Cataracts will affect most people especially as they get older. A cataract is a cloudiness of the crystalline lens inside the eyeball. Cataracts will cause gradual blurring of vision and increased glare and may develop slowly over many years. Cataracts are easily removed through a simple surgical procedure.
Glaucoma affects around 70 million people worldwide and is the second biggest cause of blindness, having taken the sight of over 6 million people.
Glaucoma is an eye condition which damages the optic nerve, usually due to raised pressure in the eyeball.
40% of the optic nerve can be damaged before you notice any loss of vision.
At Sheehan Opticians, we screen everyone for glaucoma during a routine eye examination using a combination of eye exams. We check the pressure in the eye using a tonometer (puff of air test). Our Optometrist also assesses the health of the optic nerve and may perform a visual field test to ensure there is no damage to the optic nerve or peripheral vision due to glaucoma developing.
If our Optometrist suspects that you may be developing glaucoma, you will be referred to an Ophthalmologist for further assessment. An Ophthalmologist will prescribe eye drops to reduce the pressure in the eye if they confirm a diagnosis of glaucoma.
The good news is that people with glaucoma rarely lose their sight if it is detected early and if patients use their eyedrops regularly.
Risk factors for glaucoma are:
AMD (Age Related Macular Degeneration) is a condition that can affect your eyes as you get older. In the over 50's, AMD is a leading cause of sightloss affecting over 60,000 Irish people.
AMD affects the macula, a small part of the internal eye which is responsible for central vision and allows you to see detail.
There are two forms of AMD; "Wet AMD" and "Dry AMD". Dry AMD is the most common form of the condition which usually develops slowly, eventually leading to loss of central vision. Wet AMD is caused by leaky blood vessels inside the eye and causes more rapid loss of vision.
The exact cause of AMD is unknown, but certain people are more at risk of developing AMD.
The risk factors for AMD include:
At Sheehan Opticians, you are automatically screened for AMD as part of a routine eye examination. If our Optometrist suspects that you have AMD, they will refer you to an Ophthalmologist who will decide on the best course of treatment.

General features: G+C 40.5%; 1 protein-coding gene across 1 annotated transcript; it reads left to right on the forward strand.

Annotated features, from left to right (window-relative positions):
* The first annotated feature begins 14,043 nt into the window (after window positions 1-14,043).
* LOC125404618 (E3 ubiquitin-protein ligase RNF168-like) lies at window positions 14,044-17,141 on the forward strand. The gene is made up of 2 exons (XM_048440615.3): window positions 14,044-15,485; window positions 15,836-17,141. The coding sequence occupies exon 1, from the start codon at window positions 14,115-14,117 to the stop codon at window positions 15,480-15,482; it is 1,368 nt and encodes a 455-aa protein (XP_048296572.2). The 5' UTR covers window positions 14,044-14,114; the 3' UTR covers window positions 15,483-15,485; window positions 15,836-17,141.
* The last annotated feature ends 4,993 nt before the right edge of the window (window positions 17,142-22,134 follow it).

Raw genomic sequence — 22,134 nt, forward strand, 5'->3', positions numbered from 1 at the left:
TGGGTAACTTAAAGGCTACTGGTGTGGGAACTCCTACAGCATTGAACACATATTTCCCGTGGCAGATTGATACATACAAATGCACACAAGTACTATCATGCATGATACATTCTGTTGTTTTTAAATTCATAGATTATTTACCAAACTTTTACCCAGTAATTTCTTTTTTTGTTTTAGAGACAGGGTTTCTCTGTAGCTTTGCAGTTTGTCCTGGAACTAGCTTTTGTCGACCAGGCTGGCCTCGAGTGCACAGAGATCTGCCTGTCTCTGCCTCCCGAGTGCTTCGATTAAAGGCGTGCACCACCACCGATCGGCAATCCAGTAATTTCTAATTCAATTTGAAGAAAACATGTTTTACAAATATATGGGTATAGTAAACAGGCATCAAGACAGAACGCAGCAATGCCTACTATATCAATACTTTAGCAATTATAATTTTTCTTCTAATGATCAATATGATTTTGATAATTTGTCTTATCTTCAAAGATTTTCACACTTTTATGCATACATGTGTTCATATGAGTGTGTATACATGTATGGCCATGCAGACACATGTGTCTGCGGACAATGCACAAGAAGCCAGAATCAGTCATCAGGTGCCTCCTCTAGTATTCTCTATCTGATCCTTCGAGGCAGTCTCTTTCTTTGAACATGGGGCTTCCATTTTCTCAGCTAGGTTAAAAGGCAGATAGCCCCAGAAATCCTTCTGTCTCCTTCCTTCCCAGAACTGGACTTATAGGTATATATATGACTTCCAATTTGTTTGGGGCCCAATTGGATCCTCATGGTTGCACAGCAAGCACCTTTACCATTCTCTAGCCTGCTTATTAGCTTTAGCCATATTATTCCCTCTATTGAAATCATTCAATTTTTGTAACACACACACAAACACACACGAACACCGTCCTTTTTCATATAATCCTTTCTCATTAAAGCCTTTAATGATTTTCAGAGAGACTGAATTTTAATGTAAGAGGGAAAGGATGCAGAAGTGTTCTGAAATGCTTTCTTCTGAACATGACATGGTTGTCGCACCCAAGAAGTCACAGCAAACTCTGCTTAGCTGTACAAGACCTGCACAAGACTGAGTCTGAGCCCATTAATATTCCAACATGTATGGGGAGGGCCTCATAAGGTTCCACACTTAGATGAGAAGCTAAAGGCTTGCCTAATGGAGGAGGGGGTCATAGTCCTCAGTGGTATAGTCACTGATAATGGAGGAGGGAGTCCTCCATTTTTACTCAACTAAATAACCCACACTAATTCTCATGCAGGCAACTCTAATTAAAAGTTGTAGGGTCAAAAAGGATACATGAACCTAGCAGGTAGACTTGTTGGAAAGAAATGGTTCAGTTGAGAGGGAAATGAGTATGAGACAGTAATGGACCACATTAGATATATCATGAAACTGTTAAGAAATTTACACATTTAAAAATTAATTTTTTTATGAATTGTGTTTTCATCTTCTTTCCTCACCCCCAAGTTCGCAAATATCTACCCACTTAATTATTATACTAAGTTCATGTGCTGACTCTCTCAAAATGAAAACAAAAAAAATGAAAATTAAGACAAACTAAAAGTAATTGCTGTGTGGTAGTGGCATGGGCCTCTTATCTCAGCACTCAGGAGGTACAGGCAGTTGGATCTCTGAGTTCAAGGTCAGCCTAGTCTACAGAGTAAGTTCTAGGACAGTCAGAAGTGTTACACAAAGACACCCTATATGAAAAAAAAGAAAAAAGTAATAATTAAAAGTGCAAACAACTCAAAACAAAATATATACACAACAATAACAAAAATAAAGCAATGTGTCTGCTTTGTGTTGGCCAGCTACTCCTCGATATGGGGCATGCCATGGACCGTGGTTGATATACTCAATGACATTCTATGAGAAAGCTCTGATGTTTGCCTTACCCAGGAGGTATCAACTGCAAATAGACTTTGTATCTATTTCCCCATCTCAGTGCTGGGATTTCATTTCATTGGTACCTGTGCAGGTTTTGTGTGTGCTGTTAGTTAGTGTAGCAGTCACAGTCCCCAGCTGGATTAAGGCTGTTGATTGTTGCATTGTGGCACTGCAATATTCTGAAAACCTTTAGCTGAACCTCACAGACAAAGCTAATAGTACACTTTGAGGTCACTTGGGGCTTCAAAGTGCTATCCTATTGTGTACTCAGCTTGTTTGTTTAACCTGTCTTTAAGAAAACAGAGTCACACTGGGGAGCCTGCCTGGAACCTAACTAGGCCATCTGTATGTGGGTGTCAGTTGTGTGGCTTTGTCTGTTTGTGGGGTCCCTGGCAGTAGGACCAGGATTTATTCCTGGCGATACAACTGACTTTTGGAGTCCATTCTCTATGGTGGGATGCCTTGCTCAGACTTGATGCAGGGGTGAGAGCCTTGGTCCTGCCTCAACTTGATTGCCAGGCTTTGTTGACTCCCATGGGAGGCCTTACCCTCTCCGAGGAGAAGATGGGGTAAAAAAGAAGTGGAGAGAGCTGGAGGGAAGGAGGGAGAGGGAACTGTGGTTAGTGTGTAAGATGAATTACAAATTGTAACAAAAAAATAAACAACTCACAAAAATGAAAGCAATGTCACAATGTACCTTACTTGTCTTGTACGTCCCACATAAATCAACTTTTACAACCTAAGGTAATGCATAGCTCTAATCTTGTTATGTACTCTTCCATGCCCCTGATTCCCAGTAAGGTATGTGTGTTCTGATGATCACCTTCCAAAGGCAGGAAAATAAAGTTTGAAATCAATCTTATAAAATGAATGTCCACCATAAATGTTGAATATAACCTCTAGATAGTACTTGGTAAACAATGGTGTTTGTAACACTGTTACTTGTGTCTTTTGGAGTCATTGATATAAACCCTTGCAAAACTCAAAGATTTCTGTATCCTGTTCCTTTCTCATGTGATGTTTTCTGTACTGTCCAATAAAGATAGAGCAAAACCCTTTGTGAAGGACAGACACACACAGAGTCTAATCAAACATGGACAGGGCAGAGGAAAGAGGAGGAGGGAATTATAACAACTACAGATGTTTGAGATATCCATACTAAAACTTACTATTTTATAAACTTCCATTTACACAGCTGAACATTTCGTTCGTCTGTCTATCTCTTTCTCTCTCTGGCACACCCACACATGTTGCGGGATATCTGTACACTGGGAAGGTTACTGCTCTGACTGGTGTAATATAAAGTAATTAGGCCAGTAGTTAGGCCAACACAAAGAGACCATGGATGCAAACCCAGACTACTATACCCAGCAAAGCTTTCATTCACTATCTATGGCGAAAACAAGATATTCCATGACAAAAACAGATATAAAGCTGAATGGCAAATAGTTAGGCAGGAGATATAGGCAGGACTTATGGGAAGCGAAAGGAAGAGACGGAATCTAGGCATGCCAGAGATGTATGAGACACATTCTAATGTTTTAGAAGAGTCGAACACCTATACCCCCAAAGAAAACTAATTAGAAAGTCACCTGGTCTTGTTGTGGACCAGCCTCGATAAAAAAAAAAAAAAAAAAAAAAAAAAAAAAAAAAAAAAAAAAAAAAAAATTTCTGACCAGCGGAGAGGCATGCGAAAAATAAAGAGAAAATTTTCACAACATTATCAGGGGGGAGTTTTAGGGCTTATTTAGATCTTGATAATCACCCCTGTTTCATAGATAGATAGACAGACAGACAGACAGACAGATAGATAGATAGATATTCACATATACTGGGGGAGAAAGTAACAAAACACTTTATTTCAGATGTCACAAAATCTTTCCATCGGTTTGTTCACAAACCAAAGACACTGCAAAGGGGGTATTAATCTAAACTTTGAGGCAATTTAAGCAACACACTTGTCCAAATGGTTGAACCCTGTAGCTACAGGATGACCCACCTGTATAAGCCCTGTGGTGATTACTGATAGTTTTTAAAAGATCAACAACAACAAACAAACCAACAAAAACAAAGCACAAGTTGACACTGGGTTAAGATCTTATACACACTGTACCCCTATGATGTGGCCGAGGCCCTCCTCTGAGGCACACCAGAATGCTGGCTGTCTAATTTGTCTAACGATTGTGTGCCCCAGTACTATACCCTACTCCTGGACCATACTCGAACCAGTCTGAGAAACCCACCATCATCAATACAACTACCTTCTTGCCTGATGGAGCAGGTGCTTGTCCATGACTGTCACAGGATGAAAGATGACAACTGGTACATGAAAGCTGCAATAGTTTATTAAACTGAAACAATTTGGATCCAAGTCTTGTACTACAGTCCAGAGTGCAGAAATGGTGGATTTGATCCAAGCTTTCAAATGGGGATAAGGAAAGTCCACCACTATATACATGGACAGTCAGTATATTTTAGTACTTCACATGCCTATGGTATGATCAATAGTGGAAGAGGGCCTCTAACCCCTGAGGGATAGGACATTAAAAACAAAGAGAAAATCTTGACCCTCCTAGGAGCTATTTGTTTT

This is the most serious eye condition in people with diabetes and it can cause blindness.
Diabetic retinopathy affects the retina and is caused by leakage from blood vessels due to diabetes.
Good management of diabetes will minimize any loss of sight due to diabetic retinopathy. Many people who have had diabetes for a long time may develop 'backround retinopathy' which does not pose an immediate threat to sight.
Treatment for diabetic retinopathy includes laser treatment or intravitreal injection to seal leaky retinal blood vessels and reduce bleeding on the retina.
Contact us at Sheehan Opticians to have digital photographs taken of your retina using our state of the art fundus camera.
If you notice sudden flashes of light in your vision or spots (floaters) moving in your vision it is very important to have an eye examination immediately.
In the majority of cases, flashes or floaters are due to natural wear and tear in the eye or movement of the gel (vitreous) that fills the space inside the eye. When the gel (vitreous) inside the eyeball moves away from the wall of the eyeball, this is known as a Posterior Vitreous Detachment or PVD. There is no treatment for PVD but anyone with a recent vitreous detachment must be monitored closely to ensure they are not developing a secondary retinal detachment.
A retinal detachment is a medical emergency as it may result in irreversible, sudden loss of sight. A person developing a retinal detachment might complain of flashes, spots in their vision or a dark shadow coming across their vision. A retinal detachment can be repaired by surgery or laser and must be treated urgently to preserve vision.
Some people are more at risk of developing a retinal detachment, especially those who are very short-sighted or who have recently had trauma or injury to the eye.